Every year, proud and willing Americans decide to dedicate their life to military service for the United States. Anyone who joins the military will have a tough road ahead of them, but even more so for those chosen for real-world deployment situations. Unfortunately, our country may be lagging when it comes to taking care of our veterans once they have served our country.

There is a growing problem in the treatment of veterans, and many veterans can find themselves out on the street when external circumstances or internal demons become too much to handle. It gets even worse when you look at the treatment of female military veterans. Despite doing their duty to their country, many female veterans and especially homeless ones are seemingly left behind when it comes time to rebuild their life. Sara Scoco is seeking to change that.

There are currently an estimated three to 4000 homeless veteran women, though director of the women’s program of the nonprofit Soldier On estimates that number is quite low compared to reality. “When people are doing homeless counts, they’re going to shelters; they’re seeing people on the street. A female veteran is not the person you see on the street holding a sign,” said Scoco.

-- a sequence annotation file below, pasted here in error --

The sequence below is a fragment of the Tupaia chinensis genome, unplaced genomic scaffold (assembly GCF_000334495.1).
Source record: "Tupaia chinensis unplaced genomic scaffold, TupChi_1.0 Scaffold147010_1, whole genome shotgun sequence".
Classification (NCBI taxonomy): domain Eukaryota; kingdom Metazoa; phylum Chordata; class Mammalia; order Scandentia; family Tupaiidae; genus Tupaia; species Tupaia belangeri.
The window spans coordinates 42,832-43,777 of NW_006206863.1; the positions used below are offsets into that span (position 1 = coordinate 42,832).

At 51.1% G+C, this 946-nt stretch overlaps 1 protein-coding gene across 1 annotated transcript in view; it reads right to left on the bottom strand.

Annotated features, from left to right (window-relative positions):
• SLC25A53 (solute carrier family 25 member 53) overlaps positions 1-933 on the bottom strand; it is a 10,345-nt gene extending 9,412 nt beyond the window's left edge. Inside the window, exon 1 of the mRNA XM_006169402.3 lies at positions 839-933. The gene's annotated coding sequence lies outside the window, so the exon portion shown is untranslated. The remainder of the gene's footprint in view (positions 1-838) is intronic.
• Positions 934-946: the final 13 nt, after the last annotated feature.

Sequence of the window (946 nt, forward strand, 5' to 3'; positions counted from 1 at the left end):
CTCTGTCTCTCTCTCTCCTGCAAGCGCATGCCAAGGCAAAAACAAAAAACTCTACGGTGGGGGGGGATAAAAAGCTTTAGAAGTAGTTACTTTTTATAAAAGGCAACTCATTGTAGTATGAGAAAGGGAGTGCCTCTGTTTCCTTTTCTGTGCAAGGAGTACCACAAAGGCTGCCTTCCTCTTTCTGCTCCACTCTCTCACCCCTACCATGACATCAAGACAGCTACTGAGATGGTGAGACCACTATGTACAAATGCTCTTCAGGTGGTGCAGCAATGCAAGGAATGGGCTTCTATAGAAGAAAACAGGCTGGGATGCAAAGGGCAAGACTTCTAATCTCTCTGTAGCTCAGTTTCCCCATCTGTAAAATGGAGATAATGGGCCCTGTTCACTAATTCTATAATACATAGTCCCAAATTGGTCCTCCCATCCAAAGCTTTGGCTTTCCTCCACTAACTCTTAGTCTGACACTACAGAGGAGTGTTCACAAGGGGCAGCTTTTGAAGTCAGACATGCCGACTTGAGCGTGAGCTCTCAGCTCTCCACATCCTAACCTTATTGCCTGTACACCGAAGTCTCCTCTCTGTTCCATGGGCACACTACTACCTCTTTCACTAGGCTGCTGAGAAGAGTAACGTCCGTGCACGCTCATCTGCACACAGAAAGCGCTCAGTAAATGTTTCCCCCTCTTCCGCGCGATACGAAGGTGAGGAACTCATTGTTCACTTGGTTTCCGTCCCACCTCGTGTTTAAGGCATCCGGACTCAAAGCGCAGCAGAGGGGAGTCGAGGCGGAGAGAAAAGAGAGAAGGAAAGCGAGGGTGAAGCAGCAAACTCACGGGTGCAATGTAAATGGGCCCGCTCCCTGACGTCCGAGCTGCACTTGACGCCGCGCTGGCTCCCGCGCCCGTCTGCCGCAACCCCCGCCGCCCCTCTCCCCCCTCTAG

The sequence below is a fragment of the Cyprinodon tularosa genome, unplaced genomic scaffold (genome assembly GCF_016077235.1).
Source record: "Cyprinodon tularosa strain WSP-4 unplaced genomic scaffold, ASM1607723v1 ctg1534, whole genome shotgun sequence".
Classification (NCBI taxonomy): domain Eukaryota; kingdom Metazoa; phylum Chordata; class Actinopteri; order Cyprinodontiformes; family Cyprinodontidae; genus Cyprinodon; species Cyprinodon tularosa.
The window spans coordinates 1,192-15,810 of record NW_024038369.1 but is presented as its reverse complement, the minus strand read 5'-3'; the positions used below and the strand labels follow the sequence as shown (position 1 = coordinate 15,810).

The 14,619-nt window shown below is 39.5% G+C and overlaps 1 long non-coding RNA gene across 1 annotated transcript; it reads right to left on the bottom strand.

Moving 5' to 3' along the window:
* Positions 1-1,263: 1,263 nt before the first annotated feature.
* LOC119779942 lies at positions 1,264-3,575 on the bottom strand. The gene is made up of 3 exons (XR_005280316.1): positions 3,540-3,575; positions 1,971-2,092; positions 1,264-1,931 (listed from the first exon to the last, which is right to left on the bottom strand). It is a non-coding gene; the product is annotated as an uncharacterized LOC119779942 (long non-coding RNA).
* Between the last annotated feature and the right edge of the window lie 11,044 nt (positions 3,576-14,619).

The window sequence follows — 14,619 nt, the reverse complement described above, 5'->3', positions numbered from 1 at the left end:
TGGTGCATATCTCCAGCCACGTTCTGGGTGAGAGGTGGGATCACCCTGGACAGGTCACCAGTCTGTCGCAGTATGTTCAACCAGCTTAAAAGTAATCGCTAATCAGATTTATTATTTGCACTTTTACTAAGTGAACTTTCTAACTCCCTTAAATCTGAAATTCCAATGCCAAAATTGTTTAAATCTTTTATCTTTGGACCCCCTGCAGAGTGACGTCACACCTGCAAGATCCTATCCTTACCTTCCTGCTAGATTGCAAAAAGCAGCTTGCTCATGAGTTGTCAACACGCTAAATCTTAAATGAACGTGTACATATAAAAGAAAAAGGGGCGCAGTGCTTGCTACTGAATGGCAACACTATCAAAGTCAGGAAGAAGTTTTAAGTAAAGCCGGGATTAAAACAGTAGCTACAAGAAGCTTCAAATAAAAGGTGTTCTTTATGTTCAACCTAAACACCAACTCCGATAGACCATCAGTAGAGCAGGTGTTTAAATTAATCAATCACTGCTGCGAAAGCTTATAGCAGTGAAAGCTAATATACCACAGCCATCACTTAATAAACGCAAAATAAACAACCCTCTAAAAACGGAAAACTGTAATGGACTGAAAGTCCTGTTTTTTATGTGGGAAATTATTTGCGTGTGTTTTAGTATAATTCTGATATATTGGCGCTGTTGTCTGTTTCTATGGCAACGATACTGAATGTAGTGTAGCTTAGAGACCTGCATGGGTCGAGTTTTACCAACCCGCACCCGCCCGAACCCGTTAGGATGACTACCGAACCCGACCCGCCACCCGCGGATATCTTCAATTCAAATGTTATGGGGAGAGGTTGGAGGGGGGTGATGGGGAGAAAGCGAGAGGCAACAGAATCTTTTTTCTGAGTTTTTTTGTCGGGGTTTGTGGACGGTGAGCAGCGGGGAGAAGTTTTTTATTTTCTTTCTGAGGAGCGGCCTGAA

Scoco and Soldier On recognized the lack of support for homeless female veterans and sought to alleviate some of the burdens by building a transitional housing facility for female veterans. The three-story building on the campus of the Veteran Affairs building in Leeds, Massachusetts currently houses sixteen women. The facility caters to the needs of the women with help finding employment, support groups, and ways to occupy the mind like yoga and art classes. Soldier On wants to do everything in their power to get these women back on their feet. Most of the veterans in Scoco’s care suffer from some form of mental illness related to their time in the service.

“A lot of women that come to us have lost everything,” Scoco said. “They’ve lost all sense of hope. And so all of what we do is build them back up.”

Scoco estimates that the importance of gender-specific treatment of our veterans will grow as the number of female veterans is estimated to top over two million shortly. “There are women that have served the hell out of our country, and they’re not being recognized, and they need to be,” she said. “They need to be treated not the same way as males, but they need to be treated. Period.”